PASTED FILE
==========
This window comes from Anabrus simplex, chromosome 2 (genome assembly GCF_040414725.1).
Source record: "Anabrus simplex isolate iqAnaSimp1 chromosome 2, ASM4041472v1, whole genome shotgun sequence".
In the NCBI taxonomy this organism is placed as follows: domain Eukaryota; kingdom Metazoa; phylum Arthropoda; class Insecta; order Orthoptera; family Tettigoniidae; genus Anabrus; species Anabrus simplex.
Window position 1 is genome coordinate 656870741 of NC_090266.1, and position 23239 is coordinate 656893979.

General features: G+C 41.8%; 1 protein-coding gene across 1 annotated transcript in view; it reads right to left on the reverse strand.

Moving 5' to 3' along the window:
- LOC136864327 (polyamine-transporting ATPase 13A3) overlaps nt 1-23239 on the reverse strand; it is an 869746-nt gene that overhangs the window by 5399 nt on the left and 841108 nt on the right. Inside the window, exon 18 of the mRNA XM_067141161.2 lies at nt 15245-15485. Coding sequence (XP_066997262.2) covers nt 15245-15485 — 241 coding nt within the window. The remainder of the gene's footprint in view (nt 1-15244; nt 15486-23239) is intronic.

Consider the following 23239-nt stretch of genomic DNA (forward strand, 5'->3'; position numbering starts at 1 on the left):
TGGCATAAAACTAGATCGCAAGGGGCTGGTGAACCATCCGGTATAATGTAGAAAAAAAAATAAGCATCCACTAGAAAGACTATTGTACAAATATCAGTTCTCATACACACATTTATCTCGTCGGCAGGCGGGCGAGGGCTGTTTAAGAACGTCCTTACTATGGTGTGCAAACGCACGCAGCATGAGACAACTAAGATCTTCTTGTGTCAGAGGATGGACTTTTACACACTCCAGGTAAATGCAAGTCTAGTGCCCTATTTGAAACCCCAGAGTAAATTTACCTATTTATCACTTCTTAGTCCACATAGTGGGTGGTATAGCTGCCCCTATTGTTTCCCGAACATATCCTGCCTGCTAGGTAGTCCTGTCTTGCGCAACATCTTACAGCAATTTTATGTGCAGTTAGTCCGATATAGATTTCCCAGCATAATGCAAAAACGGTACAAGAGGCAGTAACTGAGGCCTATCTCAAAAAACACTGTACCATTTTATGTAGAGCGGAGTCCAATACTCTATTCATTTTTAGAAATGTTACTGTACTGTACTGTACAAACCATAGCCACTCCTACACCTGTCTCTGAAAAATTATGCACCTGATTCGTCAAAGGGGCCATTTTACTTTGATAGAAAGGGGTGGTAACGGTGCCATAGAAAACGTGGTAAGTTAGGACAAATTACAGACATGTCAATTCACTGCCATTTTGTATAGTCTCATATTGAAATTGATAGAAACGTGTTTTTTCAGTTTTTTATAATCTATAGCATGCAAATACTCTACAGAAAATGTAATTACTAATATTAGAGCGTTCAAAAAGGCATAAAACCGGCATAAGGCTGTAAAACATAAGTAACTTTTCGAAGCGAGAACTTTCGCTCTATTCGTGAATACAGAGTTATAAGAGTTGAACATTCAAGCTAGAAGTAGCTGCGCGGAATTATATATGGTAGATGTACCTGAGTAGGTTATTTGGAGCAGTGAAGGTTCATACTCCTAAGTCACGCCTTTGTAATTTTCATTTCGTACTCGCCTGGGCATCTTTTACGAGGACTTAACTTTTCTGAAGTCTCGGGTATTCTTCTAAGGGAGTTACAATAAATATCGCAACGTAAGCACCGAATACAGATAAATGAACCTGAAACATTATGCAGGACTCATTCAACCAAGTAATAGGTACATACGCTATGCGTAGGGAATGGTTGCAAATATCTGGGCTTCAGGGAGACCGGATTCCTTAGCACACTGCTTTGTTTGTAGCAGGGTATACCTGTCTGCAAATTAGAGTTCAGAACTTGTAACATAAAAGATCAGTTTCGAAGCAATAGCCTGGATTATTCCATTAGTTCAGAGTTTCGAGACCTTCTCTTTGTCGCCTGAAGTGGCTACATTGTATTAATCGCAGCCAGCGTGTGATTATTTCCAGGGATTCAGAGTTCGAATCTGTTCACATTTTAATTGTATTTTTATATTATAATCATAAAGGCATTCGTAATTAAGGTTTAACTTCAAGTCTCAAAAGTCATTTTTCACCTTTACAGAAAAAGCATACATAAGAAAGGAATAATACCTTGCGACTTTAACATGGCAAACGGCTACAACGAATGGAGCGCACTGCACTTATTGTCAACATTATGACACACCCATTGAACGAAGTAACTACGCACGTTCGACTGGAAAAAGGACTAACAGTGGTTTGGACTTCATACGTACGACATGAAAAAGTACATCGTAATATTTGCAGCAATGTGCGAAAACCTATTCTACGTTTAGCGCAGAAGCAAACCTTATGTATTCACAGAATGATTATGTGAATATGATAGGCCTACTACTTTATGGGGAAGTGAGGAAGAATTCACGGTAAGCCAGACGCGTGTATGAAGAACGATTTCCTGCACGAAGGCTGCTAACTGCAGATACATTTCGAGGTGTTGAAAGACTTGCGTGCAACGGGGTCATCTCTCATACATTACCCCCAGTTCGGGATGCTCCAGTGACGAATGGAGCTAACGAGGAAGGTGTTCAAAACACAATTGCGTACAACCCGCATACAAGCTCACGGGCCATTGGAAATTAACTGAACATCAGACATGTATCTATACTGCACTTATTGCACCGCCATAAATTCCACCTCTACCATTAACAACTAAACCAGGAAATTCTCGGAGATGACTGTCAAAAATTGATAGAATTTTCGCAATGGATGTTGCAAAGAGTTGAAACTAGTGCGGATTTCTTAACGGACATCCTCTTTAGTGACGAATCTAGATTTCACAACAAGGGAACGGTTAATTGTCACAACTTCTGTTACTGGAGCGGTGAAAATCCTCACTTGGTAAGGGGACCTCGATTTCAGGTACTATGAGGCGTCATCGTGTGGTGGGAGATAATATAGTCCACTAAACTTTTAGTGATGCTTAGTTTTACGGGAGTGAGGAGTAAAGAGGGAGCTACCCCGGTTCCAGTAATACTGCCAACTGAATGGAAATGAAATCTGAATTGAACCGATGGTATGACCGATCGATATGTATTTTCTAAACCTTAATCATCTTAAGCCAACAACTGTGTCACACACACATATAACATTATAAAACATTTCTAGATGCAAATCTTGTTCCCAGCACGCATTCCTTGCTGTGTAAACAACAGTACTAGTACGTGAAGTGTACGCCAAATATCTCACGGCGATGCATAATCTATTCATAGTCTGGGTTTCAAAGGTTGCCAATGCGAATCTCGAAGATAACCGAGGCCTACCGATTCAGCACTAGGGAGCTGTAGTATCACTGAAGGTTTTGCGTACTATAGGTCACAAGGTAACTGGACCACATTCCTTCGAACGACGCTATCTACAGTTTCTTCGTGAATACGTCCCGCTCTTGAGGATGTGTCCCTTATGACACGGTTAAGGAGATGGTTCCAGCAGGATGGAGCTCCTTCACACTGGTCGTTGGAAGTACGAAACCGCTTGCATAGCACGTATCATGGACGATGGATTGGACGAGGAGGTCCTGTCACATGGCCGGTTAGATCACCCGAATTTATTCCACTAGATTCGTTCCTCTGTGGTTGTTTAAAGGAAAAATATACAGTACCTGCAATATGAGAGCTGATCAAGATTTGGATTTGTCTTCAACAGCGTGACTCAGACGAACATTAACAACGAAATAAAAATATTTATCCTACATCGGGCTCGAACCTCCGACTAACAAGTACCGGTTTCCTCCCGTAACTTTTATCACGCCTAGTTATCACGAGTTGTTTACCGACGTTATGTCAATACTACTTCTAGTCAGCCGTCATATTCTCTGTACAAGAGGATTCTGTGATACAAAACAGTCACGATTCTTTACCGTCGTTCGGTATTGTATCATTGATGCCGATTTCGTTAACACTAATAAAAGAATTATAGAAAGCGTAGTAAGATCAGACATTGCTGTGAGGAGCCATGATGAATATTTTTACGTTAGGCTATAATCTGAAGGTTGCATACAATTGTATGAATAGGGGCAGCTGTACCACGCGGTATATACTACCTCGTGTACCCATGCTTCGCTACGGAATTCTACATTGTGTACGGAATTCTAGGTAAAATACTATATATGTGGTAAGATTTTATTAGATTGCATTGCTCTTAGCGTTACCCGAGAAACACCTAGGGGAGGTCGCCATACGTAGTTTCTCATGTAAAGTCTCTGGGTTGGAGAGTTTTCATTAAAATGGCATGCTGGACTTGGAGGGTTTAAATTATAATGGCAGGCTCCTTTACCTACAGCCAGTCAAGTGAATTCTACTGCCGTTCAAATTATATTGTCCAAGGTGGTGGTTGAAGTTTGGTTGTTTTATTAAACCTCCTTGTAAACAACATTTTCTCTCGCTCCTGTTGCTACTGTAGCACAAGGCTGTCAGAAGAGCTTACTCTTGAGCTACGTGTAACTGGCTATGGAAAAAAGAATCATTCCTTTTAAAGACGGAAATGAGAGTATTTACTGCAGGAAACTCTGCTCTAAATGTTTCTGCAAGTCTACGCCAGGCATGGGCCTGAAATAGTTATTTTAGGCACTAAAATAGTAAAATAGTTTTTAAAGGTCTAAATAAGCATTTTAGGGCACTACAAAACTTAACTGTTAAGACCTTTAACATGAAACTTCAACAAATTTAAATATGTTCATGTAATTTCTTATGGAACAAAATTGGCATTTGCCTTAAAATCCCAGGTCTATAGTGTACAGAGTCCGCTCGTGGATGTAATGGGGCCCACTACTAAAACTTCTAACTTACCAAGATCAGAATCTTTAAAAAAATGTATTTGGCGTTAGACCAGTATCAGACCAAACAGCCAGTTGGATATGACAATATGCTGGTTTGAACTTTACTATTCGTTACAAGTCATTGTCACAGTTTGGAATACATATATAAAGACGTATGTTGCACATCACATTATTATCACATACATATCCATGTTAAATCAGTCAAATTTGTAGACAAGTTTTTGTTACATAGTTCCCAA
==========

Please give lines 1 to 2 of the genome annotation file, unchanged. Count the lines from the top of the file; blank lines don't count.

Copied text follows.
This window comes from Anabrus simplex, chromosome 2 (genome assembly GCF_040414725.1).
Source record: "Anabrus simplex isolate iqAnaSimp1 chromosome 2, ASM4041472v1, whole genome shotgun sequence".